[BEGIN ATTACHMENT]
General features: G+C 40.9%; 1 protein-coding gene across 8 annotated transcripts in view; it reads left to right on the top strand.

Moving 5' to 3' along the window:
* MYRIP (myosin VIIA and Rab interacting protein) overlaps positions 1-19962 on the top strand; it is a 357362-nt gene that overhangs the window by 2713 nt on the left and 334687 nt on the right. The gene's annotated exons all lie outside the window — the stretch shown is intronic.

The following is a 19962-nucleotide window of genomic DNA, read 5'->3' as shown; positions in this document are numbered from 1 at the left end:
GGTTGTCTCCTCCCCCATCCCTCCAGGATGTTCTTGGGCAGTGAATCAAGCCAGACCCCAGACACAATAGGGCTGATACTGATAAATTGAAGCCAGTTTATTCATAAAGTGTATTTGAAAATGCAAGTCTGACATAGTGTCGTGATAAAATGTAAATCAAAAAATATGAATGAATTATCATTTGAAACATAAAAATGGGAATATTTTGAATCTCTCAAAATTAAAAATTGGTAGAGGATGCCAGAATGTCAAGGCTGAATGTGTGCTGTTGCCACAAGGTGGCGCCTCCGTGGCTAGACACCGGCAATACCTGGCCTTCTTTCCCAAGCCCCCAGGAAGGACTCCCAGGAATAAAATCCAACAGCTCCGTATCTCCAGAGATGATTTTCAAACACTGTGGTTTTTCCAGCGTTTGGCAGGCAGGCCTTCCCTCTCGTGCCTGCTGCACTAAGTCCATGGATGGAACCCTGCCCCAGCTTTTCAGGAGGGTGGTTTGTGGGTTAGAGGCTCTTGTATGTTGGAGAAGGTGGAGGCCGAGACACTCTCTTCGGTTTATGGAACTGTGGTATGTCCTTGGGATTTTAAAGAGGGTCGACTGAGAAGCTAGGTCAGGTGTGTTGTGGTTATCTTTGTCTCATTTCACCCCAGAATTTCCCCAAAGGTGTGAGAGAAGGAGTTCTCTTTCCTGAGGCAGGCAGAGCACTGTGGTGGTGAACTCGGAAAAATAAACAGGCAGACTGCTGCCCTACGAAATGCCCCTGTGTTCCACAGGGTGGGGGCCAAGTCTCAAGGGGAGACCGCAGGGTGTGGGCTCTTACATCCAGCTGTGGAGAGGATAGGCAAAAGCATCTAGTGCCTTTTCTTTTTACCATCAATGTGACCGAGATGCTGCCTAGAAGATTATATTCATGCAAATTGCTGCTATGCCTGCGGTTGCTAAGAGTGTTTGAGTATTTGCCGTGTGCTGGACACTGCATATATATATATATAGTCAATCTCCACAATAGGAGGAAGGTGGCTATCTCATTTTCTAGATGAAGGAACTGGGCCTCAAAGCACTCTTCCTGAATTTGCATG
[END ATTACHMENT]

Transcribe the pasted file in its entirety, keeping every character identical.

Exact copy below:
General features: G+C 40.9%; 1 protein-coding gene across 8 annotated transcripts in view; it reads left to right on the top strand.

Moving 5' to 3' along the window:
* MYRIP (myosin VIIA and Rab interacting protein) overlaps positions 1-19962 on the top strand; it is a 357362-nt gene that overhangs the window by 2713 nt on the left and 334687 nt on the right. The gene's annotated exons all lie outside the window — the stretch shown is intronic.

The following is a 19962-nucleotide window of genomic DNA, read 5'->3' as shown; positions in this document are numbered from 1 at the left end:
GGTTGTCTCCTCCCCCATCCCTCCAGGATGTTCTTGGGCAGTGAATCAAGCCAGACCCCAGACACAATAGGGCTGATACTGATAAATTGAAGCCAGTTTATTCATAAAGTGTATTTGAAAATGCAAGTCTGACATAGTGTCGTGATAAAATGTAAATCAAAAAATATGAATGAATTATCATTTGAAACATAAAAATGGGAATATTTTGAATCTCTCAAAATTAAAAATTGGTAGAGGATGCCAGAATGTCAAGGCTGAATGTGTGCTGTTGCCACAAGGTGGCGCCTCCGTGGCTAGACACCGGCAATACCTGGCCTTCTTTCCCAAGCCCCCAGGAAGGACTCCCAGGAATAAAATCCAACAGCTCCGTATCTCCAGAGATGATTTTCAAACACTGTGGTTTTTCCAGCGTTTGGCAGGCAGGCCTTCCCTCTCGTGCCTGCTGCACTAAGTCCATGGATGGAACCCTGCCCCAGCTTTTCAGGAGGGTGGTTTGTGGGTTAGAGGCTCTTGTATGTTGGAGAAGGTGGAGGCCGAGACACTCTCTTCGGTTTATGGAACTGTGGTATGTCCTTGGGATTTTAAAGAGGGTCGACTGAGAAGCTAGGTCAGGTGTGTTGTGGTTATCTTTGTCTCATTTCACCCCAGAATTTCCCCAAAGGTGTGAGAGAAGGAGTTCTCTTTCCTGAGGCAGGCAGAGCACTGTGGTGGTGAACTCGGAAAAATAAACAGGCAGACTGCTGCCCTACGAAATGCCCCTGTGTTCCACAGGGTGGGGGCCAAGTCTCAAGGGGAGACCGCAGGGTGTGGGCTCTTACATCCAGCTGTGGAGAGGATAGGCAAAAGCATCTAGTGCCTTTTCTTTTTACCATCAATGTGACCGAGATGCTGCCTAGAAGATTATATTCATGCAAATTGCTGCTATGCCTGCGGTTGCTAAGAGTGTTTGAGTATTTGCCGTGTGCTGGACACTGCATATATATATATATAGTCAATCTCCACAATAGGAGGAAGGTGGCTATCTCATTTTCTAGATGAAGGAACTGGGCCTCAAAGCACTCTTCCTGAATTTGCATG